In 1998 an article appeared in a professional journal raising the issue of deaths related to methadone maintenance treatment (MMT). The author looked at the cases of fourteen deaths in the first two weeks of methadone maintenance treatment in NSW and concluded that ten of them were caused by methadone toxicity. He called these deaths `cases of iatrogenic methadone toxicity'. In the same edition of the journal were two letters criticising the original article, followed by a response from the original author. One criticism was related to the use of the term `iatrogenic' and another refuted the original findings because of the high level of benzodiazepines (minor tranquillisers) in the systems of the people who had died (never mind that most MMT patients are prescribed benzos by their doctors). This seems a highly arcane and specialised argument and even irrelevant to this article, but it is not. What the author of the original article had done was transgress one of the unwritten rules of public health campaigns -- don't mention the war (in this case the unintended consequences of public health campaigns).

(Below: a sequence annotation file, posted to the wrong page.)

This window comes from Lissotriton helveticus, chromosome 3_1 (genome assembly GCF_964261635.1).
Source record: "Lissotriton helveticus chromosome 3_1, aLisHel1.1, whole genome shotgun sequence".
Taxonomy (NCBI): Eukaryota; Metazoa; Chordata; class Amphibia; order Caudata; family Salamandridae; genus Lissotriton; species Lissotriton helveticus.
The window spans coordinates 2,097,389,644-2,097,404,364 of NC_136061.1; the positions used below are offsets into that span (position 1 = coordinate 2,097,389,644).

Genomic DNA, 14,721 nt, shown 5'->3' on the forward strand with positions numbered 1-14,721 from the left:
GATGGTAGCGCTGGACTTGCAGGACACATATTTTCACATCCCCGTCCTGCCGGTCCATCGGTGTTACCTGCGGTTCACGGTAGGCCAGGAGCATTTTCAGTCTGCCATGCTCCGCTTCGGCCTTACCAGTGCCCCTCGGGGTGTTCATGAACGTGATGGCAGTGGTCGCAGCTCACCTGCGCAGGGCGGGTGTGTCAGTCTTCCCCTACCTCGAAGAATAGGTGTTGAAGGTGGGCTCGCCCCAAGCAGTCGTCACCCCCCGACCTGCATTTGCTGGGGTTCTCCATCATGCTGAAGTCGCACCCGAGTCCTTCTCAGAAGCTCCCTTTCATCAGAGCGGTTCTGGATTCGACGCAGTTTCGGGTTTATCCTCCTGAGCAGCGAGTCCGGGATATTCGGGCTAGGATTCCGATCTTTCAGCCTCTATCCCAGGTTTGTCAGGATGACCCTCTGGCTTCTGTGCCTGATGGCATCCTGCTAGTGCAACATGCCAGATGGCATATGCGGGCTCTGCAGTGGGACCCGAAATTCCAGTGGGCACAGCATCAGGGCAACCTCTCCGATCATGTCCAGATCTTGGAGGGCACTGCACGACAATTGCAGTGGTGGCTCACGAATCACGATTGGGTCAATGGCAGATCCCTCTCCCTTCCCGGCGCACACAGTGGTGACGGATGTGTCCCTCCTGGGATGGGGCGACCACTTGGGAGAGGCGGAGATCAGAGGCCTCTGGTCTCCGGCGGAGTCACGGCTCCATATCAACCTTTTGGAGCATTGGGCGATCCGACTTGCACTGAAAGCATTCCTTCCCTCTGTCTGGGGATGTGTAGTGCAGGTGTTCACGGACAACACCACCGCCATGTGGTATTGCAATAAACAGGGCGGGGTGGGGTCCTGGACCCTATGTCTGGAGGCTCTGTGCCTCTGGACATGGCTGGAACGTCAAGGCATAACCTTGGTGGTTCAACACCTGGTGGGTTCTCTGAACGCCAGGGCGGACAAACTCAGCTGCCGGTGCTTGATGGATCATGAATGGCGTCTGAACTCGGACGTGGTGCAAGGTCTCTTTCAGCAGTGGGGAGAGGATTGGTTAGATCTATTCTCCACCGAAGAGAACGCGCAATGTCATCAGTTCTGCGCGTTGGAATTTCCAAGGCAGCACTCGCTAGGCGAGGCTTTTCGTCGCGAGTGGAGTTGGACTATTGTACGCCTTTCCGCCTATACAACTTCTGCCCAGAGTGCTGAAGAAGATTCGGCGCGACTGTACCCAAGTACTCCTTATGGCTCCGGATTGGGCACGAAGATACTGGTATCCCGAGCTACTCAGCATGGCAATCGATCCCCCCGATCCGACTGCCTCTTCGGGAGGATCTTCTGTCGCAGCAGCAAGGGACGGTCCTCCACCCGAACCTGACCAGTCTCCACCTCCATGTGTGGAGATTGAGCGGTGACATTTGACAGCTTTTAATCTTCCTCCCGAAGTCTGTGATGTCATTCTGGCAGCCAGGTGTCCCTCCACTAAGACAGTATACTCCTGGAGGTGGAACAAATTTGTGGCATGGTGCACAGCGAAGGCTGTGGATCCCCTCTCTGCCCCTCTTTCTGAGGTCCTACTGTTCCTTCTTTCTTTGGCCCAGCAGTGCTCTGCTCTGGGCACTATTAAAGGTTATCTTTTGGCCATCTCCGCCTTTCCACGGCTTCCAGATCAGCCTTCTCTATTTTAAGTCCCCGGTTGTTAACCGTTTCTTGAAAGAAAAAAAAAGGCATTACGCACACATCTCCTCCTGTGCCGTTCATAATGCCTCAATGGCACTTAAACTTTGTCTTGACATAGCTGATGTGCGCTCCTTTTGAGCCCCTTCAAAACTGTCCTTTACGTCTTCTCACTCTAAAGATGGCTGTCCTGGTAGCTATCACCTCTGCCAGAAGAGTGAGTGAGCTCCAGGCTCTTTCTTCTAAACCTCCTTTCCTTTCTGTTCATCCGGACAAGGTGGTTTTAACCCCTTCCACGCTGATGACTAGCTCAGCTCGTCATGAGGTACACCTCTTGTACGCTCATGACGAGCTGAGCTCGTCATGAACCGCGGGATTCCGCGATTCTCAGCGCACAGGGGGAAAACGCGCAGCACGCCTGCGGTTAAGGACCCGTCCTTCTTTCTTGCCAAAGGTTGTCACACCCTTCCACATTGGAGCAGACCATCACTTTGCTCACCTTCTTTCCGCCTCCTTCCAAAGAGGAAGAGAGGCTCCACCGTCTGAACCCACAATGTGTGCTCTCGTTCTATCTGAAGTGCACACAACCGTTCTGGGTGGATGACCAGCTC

An article of faith of the proponents of MMT is that it is effective; it reduces deaths (but does not eliminate them); it cuts down the amount of crime (but only acquisitive crime directly related to heroin use); it increases the amount of paid work by addicts (in this case by a miniscule amount), and so on. A critical look at the literature on the effectiveness of MMT provokes some questions in this reader, but not in the MMT advocates. One meta-analysis found that the use of illegal heroin by those on MMT fell by as much as 90 per cent in one study and only 20 per cent in another. Crime also fell, but only that considered directly involving the need for heroin; other crime stayed at the same level. Of course, this is one of the major planks in our general beliefs about illegal heroin use; that is, people only commit crime because they need to buy the high-priced heroin. Unfortunately, acquisitive crime did not fall with the fall in the price of heroin, as logic would dictate, because many more people were pulled into the heroin orbit with the fall in prices. This is the case with most recreational substances. Studies have shown that alcohol and tobacco are price sensitive -- the higher the price, the fewer the people who use them.